|Three sessions of UNH Tech
Camp provided the
opportunity to build and
launch model rockets at
Boulder Field on the UNH
campus. More than 150
students participated in
UNH Tech Camp’s multiple
This summer, UNH was alive with the sights and sounds of model rockets firing, robots navigating obstacle courses and wind turbines being built.
But it wasn’t college students participating in such projects — it was elementary, middle and high school students enrolled in UNH Tech Camp, which provided hands-on STEM learning opportunities to youth throughout the state.
In the midst of New Hampshire’s “Year of STEM,” UNH hosted more than 400 students and 60 teachers in a variety of STEM camps and professional development seminars on the Durham and Manchester campuses.
The efforts were a component in filling the so-called STEM pipeline, engaging younger students in science, technology, engineering and math fields to prepare them for the higher education and employment opportunities expected to play a larger role in the future of New Hampshire’s economy. Recent research found students who went through a summer STEM program were eight times more likely to pursue a STEM career than their peers.
“These camps will have a tremendous impact on New Hampshire's workforce,” says PT “Vasu” Vasudevan, professor of chemical engineering and interim provost and vice president for academic affairs. “STEM literacy has to commence at a very young age, and I am delighted that UNH is a big contributor in this effort.”
|Participants in Engineeristas spent time taking apart
and putting back together multiple items in learning
about the principles of engineering. UNH offered
both day and residential camps to students entering
grades four through college. (Photograph: Brooks
Vasudevan was a member of Gov. Maggie Hassan’s STEM education task force charged with modernizing STEM education in New Hampshire. Hassan proclaimed 2015 as a “Year of STEM,” and the task force report, released in January, included a recommendation to implement project-based STEM topics in early grades. Such projects are a cornerstone of the UNH camps offered for students entering grades four through college.
“This is a great opportunity for our youth in the state to be trained by dedicated faculty, staff and college students during the summer months,” says Vasudevan.
Rising UNH sophomore Mike Locke was one of many UNH students who served as a Tech Camp counselor or project leader. He developed a VEX Robotic program, expanding fundamental robotics utilized in Elementary Program Introducing Computing (EPIC), another summer UNH offering.
Locke’s students designed, built and programmed VEX robots to accomplish tasks. The project included multiple redesigns and programming robots autonomously to operate without human interaction.
Karen Jin, lecturer in computer science, and Brianna Smith, a rising sophomore in computer science, lead students through a robotics activity during Tech Camp’s Elementary Program Introducing Computing (EPIC) in Kingsbury Hall. EPIC hosted two sessions in 2015 and plans to expand its offerings this fall. (Photograph: Meghan Hill)
“Tech Camp is the perfect environment for kids to explore STEM education,” says Locke. “They are viewing STEM as a fun and interesting subject, and that inspires them to continue STEM education into the future.”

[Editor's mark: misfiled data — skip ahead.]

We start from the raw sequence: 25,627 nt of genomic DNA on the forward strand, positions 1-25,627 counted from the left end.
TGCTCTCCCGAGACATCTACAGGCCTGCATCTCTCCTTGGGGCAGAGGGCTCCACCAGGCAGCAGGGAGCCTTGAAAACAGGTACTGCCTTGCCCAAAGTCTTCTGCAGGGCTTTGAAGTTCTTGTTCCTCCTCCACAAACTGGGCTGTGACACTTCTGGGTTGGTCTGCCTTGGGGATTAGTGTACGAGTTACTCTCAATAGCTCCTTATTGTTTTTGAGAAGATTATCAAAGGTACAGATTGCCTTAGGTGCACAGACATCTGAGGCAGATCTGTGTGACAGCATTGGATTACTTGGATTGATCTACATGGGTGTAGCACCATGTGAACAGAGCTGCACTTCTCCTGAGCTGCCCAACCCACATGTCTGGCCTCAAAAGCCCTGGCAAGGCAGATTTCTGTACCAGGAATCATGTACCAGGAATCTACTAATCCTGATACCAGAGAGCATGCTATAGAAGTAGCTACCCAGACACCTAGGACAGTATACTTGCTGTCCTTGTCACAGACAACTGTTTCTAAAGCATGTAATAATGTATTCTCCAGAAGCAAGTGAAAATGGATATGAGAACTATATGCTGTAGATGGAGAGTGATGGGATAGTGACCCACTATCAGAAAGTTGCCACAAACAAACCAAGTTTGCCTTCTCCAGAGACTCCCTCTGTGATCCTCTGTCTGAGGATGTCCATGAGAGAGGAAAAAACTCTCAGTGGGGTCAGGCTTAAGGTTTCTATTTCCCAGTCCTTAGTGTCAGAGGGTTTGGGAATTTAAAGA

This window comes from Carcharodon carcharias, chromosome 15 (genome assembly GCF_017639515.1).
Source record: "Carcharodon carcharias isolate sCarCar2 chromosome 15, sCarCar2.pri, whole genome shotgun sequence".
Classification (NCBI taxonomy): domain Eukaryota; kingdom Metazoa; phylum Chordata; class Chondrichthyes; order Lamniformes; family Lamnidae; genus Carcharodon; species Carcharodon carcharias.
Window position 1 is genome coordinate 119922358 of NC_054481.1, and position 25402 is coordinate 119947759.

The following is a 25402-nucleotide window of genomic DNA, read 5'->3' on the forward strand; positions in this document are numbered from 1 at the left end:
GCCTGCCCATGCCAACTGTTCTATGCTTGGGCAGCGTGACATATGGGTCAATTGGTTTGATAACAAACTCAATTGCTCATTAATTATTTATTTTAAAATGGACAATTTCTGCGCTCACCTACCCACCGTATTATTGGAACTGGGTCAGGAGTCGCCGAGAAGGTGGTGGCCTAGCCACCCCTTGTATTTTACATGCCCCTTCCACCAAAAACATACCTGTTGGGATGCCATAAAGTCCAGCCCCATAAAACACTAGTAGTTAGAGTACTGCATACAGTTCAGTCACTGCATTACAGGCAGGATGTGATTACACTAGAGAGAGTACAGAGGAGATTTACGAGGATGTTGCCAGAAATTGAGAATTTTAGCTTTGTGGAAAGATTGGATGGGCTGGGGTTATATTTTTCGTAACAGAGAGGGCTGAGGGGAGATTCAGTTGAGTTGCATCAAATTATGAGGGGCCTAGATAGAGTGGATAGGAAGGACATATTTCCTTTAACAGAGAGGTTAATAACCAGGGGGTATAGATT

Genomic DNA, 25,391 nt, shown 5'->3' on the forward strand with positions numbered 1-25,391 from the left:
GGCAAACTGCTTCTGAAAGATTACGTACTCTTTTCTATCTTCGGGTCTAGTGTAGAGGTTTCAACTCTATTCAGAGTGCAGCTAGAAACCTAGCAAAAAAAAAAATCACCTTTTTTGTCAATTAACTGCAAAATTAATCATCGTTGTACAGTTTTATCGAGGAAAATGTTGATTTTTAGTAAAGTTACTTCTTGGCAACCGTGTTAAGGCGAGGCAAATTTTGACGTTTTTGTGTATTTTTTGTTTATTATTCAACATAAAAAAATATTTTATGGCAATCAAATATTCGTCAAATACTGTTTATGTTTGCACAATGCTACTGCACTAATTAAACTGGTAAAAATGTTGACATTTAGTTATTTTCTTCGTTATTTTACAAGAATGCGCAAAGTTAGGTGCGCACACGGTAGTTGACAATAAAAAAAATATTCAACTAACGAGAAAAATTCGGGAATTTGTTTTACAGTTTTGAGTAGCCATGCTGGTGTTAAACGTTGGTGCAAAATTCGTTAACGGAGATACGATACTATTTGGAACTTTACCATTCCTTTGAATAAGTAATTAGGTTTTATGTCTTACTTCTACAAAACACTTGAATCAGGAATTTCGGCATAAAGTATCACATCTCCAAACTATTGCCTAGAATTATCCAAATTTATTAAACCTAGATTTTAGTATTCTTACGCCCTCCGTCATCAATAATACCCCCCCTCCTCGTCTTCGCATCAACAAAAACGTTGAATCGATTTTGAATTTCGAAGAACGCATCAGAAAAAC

Tech Camp counselor Kim Warburton, a science teacher at Hampton Academy, says students and teachers benefit greatly from the facilities, resources and equipment available on a college campus.
“This allows the campers an opportunity to see what college holds for them. It makes a huge impact.” “Most public elementary and secondary schools would love to have these resources in their schools, but budgets just don't make it possible,” she says. “This allows the campers an opportunity to see what college holds for them. It makes a huge impact.”
Though the full impact is still to be determined, the popularity of the programs has grown tremendously. UNH Tech Camp, which includes Engineeristas, Techsplorers, Techventures and EPIC, began in 2007 with 19 students; the camps recently hosted 156 campers during a three-week period.
“There is a significant interest from families in New Hampshire,” says Robert Henry, professor of civil engineering and a nine-year veteran of Tech Camp. “One would have to assume that this interest will translate into more students entering the engineering career pipeline.”
In September, UNH’s College of Engineering and Physical Sciences will bring STEM opportunities to New Hampshire’s North Country, reaching 30-plus teachers and more than 400 students from 15 schools. The initiative will bring 16 students and seven faculty members to Berlin on September 26 for STEMfest, which will include project-based activities for students and a professional development seminar for teachers.
Tech for Teachers
Tech Camp expanded in 2015 to include Tech for Teachers. The weeklong program was developed to help teachers create design-based approaches for curricula that meet Next Generation Science Standards, which were developed with representatives from 26 states. The effort also aligns with recommendations in the STEM Task Report and helps fulfill UNH’s commitment to the national 100Kin10 initiative to train and retain 100,000 STEM teachers by the year 2021.
Diane Silva Pimentel, assistant professor of education at UNH, served as a co-coordinator for Tech for Teachers. She says the feedback was positive and believes the educators took away experiences that will benefit more students through classroom activities.
“These teachers have a new perspective when they approach lessons and think about how to engage students in science instruction,” she says. “We have created a support group that will allow teachers to bounce ideas off each other and talk about curriculum development.”